So it has the advantages of a nice-looking arcade game accompanied by the corresponding soundtrack. However, it also inherited one of the typical flaws: The playtime, or rather the lack thereof. Given enough training, you can easily blast through the entire game in about 12 minutes give or take. There is an optional score attack mode, but other than that the game sadly misses any options to further prolong the gameplay.

So how does it control? Sadly, this is the biggest downside to this port. You can switch between three different control styles. The first is purely virtual, directing the path of flight with your fingertip on the screen and adjusting speed and firing the guns by sliding or tapping the corresponding areas. Options two and three employ the accelerometer of your Apple device: you can either use it to adjust the speed or to steer the plane. The latter option however is barely playable, as it makes it very hard to see what’s going on and near impossible to make any controlled maneuvers when trying to steer and adjust the speed per slider at the same time. Also, there’s a tutorial for employing the controls, but it doesn’t work with the accelerometer options enabled. So you might as well stick with the standard control scheme. And that is.. well, not very comfortable, to be honest. Controlling the flight of a fighter jet with an analog stick feels way more natural than trying to guide the plane by dragging your finger across the screen – especially with the typically inverted controls along the Y-Axis: Dragging your finger up makes the plane take a nose dive, pulling it down makes the jet go up. That’s normal for an analog scheme, but it feels very unintuitive for touch controls. You can inverse the Y-Axis though, which I definitely recommend.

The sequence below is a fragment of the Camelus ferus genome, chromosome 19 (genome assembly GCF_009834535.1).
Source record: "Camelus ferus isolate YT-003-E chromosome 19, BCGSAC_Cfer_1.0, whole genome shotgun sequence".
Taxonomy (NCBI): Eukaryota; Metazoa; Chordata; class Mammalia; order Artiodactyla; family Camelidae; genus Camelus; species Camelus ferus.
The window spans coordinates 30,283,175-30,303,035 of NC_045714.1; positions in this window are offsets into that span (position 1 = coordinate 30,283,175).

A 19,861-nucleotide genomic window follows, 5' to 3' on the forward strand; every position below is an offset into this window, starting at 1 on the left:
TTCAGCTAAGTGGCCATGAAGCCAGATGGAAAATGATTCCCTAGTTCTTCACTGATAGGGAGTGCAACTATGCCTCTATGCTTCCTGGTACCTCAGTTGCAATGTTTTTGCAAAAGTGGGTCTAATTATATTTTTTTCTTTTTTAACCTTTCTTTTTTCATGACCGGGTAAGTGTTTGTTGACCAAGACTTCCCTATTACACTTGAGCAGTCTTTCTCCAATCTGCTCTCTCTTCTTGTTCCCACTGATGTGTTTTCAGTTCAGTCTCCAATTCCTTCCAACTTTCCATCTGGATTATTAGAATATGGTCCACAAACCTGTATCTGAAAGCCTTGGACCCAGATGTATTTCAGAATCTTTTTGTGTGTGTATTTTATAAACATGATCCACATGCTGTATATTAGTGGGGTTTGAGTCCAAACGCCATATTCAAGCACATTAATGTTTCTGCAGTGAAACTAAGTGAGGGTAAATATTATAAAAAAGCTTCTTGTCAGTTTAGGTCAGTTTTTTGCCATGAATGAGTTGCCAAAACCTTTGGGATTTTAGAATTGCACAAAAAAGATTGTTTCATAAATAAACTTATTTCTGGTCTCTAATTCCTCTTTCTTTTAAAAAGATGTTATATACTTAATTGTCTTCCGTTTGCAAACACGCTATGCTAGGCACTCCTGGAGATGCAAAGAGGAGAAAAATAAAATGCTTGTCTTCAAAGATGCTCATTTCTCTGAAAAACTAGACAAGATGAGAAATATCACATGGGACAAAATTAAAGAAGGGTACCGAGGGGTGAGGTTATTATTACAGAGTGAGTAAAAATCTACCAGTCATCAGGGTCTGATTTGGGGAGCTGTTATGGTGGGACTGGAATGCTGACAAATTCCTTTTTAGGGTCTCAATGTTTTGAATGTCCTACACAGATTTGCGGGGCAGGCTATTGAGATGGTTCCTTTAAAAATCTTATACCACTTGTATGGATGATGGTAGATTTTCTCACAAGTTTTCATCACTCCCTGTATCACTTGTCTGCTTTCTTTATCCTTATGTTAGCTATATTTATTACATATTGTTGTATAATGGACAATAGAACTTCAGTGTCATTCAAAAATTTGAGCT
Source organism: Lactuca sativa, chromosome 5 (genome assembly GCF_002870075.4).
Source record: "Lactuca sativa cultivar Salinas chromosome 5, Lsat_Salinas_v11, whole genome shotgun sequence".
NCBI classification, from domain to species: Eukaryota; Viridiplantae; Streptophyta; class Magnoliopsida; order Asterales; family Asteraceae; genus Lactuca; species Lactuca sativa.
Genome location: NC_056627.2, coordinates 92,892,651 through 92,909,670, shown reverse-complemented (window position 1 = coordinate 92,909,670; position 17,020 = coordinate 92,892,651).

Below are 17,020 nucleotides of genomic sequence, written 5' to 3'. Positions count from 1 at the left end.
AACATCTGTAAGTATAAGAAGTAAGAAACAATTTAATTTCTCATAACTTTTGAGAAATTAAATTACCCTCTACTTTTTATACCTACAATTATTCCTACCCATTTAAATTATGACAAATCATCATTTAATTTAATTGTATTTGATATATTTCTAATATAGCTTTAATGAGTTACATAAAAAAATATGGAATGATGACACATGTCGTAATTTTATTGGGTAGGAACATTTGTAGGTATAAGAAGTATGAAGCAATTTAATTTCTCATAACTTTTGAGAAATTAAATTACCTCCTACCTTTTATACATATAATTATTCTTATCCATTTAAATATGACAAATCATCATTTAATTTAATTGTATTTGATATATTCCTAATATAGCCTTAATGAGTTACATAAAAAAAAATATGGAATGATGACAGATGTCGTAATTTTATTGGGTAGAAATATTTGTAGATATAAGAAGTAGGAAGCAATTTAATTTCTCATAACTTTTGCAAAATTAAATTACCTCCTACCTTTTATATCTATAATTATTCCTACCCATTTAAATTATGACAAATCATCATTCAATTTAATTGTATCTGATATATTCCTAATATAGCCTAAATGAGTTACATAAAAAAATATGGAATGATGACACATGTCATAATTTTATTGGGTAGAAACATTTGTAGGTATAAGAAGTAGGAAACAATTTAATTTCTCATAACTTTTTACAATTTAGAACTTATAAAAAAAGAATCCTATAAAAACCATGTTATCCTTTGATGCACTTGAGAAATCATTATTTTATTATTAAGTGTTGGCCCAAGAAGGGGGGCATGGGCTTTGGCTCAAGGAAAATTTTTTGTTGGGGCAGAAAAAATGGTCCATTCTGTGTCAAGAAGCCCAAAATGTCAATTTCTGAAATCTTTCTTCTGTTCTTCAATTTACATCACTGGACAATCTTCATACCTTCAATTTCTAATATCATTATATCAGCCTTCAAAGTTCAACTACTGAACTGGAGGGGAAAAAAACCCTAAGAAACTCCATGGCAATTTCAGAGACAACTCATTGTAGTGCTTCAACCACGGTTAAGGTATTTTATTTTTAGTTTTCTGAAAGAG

Hands-On After Burner Climax iOS 3Hands-On After Burner Climax iOS 4

Final Verdict: It certainly feels sweet to have After Burner come to your mobile devices. The soundtrack is great, and fans of the fast paced Arcade action will have a good time – if the play it on a bigger screen. The iOS port comes with HDMI and Airplay support, which I would highly recommend utilizing, since playing such a frantic game on such a small screen can be quite a chore. Frankly I would rather recommend investing about $8 to get the superior XBLA or PSN versions of the game. The gameplay feels way better, and the soundtrack and visuals create a way superior atmosphere than the handheld devices. It was a nice idea, and it the game can certainly make up for a few entertaining minutes, but in the end tablets and smartphones aren’t the ideal devices to play this type of arcade game.

Rating (out of five): Sonic EmblemSonic Emblem